Mary Shelley was a British novelist, short story writer, dramatist, essayist, biographer, and travel writer, best known for her Gothic novel Frankenstein: or, The Modern Prometheus . She also edited and promoted the works of her husband, the Romantic poet and philosopher Percy Bysshe Shelley...

, Bram Stoker
Bram Stoker
Abraham "Bram" Stoker was an Irish novelist and short story writer, best known today for his 1897 Gothic novel Dracula...

, Edgar Allan Poe and Dostoyevsky. These tendencies toward rebellious nonsense and morose introspection were, to some extent, reactions against the science and positivism of the Victorian era
Victorian era
The Victorian era of British history was the period of Queen Victoria's reign from 20 June 1837 until her death on 22 January 1901. It was a long period of peace, prosperity, refined sensibilities and national self-confidence...

 mindset. At the same time, however, science continued to influence writers to adopt a spirit of experimentalism.

In 1902 Joseph Conrad
Joseph Conrad
Joseph Conrad was a Polish-born English novelist.Conrad is regarded as one of the great novelists in English, although he did not speak the language fluently until he was in his twenties...

 published Heart of Darkness
Heart of Darkness
Heart of Darkness is a novella written by Joseph Conrad. Before its 1903 publication, it appeared as a three-part series in Blackwood's Magazine. It was classified by the Modern Library website editors as one of the "100 best novels" and part of the Western canon.The story centres on Charles...

, which threw representations of civilised society into sharp contrast with representations of the jungle and played both of them in relation to the human heart and soul.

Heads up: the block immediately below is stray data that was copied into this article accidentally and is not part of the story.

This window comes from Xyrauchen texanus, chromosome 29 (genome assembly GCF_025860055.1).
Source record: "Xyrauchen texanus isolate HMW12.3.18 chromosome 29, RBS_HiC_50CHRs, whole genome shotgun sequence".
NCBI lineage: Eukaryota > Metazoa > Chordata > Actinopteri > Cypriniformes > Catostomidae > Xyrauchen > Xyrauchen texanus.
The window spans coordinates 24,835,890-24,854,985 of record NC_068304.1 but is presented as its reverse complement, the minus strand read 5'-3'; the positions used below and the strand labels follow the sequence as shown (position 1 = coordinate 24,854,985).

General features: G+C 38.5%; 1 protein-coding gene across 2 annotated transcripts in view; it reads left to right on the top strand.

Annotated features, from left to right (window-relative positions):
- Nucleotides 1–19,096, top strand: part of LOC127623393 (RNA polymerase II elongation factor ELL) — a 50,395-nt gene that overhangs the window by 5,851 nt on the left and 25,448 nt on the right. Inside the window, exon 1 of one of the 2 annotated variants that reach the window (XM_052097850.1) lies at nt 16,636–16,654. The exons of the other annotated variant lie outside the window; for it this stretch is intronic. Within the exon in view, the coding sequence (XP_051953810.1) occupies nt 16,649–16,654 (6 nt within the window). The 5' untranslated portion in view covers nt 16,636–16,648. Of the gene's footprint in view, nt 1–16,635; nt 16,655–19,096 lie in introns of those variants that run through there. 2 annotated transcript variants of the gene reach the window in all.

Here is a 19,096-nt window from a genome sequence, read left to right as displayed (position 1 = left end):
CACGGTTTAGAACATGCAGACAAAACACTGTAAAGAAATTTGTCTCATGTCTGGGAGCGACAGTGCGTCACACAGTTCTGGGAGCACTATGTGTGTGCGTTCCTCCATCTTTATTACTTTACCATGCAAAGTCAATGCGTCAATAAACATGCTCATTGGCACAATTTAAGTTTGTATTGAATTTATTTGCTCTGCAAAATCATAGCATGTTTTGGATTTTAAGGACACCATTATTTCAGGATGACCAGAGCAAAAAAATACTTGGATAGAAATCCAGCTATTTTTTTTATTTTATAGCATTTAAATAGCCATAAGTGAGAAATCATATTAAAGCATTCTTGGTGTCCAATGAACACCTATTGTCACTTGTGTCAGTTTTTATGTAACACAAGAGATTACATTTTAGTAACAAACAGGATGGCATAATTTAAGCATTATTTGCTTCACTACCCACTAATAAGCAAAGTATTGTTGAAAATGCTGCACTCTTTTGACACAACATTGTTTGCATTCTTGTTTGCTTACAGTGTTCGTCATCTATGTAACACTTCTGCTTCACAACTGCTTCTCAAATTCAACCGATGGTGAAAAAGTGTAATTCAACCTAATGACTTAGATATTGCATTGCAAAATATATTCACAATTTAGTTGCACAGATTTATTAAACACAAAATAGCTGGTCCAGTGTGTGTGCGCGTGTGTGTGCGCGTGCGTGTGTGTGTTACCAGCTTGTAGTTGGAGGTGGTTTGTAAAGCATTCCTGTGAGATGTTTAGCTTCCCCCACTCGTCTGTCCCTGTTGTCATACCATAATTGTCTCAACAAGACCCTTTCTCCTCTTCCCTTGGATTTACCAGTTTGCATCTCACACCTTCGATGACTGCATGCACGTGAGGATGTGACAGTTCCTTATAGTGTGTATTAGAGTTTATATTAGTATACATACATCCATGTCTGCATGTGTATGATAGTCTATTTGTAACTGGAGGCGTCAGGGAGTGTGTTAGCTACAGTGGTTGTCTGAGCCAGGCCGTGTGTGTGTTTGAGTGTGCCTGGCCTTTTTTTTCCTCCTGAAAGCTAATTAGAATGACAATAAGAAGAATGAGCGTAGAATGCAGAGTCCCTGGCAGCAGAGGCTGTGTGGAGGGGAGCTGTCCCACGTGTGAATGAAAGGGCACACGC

In the first half of the 20th century writers such as Franz Kafka
Franz Kafka
Franz Kafka was a culturally influential German-language author of short stories and novels. Contemporary critics and academics, including Vladimir Nabokov, regard Kafka as one of the best writers of the 20th century...

 and James Joyce
James Joyce
James Augustine Aloysius Joyce was an Irish novelist and poet, considered to be one of the most influential writers in the modernist avant-garde of the early 20th century...

 experimented with dislocations of conventional wisdom
Conventional wisdom
Conventional wisdom is a term used to describe ideas or explanations that are generally accepted as true by the public or by experts in a field. Such ideas or explanations, though widely held, are unexamined. Unqualified societal discourse preserves the status quo. It codifies existing social...

 in their creations of distorted characters, locations and narrative styles. Literary experiments in form, matching those taking place in modernist painting and sculpture of the same period, challenged the reader to re-examine and deconstruct